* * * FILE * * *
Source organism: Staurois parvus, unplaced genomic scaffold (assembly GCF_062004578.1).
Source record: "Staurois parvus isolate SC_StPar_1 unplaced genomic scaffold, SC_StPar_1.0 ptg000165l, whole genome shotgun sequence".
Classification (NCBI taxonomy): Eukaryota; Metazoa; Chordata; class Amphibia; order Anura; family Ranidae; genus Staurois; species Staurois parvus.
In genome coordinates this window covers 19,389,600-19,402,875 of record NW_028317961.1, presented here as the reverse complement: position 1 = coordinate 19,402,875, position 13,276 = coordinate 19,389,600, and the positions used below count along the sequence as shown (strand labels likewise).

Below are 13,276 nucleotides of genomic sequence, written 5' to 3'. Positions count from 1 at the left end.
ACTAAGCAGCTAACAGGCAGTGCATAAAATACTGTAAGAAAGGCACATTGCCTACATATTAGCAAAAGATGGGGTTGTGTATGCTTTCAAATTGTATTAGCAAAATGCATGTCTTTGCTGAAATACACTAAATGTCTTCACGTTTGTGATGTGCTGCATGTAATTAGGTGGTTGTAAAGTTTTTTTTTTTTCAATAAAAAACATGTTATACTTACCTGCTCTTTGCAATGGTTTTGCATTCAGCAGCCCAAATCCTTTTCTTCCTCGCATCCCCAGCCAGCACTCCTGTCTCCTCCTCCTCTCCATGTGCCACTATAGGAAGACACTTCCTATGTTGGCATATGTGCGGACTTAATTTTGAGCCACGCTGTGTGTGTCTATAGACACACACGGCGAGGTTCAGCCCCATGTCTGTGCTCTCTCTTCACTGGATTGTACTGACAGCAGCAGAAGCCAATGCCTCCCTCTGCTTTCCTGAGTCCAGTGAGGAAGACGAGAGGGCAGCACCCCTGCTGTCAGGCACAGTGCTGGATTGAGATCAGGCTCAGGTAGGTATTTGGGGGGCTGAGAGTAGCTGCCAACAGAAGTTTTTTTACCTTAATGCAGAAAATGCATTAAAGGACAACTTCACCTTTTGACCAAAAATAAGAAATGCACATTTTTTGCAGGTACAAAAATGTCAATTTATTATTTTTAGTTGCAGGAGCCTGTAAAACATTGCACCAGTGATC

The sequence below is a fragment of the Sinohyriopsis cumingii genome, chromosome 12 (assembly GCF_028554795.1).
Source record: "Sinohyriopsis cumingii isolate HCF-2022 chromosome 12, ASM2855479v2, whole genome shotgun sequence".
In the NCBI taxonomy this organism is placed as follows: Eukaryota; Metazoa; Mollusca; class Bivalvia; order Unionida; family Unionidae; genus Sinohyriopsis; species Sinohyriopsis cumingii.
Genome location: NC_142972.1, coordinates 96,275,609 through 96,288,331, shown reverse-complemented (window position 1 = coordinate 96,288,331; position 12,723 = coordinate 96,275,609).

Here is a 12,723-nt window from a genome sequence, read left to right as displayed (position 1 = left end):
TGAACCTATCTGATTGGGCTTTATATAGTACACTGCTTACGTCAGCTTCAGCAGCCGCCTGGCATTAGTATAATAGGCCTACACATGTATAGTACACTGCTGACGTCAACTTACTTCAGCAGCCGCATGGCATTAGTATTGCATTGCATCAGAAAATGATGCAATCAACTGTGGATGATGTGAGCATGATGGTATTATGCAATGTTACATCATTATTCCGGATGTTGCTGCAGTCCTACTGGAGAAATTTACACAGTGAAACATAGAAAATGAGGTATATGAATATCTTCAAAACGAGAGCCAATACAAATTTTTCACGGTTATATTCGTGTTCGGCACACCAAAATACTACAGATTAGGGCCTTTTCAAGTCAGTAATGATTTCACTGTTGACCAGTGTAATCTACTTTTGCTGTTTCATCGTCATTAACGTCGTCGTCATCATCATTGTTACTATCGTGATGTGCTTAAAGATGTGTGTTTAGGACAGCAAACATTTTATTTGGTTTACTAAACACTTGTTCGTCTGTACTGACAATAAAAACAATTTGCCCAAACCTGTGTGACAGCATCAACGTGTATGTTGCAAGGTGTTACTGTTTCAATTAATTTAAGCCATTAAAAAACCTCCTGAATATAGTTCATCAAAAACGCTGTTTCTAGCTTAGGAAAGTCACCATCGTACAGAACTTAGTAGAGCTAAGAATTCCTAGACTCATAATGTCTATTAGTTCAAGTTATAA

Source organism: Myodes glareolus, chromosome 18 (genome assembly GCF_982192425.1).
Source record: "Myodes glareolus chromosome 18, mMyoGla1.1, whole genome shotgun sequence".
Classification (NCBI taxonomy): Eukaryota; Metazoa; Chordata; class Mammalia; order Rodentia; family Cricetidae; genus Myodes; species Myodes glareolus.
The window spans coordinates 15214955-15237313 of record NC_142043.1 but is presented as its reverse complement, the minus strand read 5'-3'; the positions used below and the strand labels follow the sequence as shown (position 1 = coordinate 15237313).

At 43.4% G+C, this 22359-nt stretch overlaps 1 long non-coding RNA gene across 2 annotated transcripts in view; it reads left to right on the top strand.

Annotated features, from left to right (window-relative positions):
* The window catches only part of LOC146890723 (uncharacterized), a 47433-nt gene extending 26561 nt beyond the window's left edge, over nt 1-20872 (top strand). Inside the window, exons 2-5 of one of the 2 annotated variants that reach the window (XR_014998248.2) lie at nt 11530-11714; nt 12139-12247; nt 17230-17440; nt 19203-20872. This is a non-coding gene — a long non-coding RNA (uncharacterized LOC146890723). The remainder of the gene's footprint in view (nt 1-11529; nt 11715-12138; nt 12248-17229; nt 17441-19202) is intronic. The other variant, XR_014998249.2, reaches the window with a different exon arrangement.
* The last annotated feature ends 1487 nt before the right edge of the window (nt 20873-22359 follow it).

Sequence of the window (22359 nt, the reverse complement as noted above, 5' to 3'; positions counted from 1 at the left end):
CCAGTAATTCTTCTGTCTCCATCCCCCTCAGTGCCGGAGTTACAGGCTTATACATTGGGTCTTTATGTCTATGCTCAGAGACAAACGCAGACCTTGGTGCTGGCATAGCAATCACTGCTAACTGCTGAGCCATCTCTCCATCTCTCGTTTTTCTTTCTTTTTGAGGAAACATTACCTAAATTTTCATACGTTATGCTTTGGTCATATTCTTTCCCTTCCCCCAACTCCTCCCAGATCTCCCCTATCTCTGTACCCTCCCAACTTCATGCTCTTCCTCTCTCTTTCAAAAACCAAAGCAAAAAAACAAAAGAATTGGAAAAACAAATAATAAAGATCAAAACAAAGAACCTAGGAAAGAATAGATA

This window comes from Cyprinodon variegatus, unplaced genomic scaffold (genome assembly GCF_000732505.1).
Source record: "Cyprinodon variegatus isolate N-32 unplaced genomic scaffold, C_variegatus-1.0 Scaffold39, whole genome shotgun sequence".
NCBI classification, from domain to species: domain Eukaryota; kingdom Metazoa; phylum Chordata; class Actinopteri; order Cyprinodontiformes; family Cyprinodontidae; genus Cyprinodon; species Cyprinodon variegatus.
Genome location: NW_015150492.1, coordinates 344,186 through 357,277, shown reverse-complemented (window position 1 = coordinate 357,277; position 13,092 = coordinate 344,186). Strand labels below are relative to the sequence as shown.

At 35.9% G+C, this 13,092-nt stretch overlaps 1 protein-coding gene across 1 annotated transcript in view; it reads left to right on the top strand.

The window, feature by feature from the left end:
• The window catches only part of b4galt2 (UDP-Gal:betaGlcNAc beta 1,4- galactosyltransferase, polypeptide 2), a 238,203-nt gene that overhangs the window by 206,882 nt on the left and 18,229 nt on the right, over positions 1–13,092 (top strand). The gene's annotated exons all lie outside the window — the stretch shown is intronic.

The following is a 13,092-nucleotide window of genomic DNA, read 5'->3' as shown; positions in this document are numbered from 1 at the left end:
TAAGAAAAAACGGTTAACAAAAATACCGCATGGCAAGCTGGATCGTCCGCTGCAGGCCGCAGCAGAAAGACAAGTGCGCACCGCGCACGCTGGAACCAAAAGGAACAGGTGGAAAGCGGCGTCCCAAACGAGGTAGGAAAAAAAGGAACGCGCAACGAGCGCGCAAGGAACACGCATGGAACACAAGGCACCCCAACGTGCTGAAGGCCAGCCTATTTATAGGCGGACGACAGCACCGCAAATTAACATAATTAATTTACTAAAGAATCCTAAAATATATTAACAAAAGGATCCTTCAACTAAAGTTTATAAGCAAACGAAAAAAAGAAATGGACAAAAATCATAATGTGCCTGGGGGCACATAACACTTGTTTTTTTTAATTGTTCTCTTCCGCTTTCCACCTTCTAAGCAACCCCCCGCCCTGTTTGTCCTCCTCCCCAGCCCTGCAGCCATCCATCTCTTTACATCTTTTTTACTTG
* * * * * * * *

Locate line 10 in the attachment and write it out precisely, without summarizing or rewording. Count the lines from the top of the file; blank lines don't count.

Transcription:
Genome location: NC_142972.1, coordinates 96,275,609 through 96,288,331, shown reverse-complemented (window position 1 = coordinate 96,288,331; position 12,723 = coordinate 96,275,609).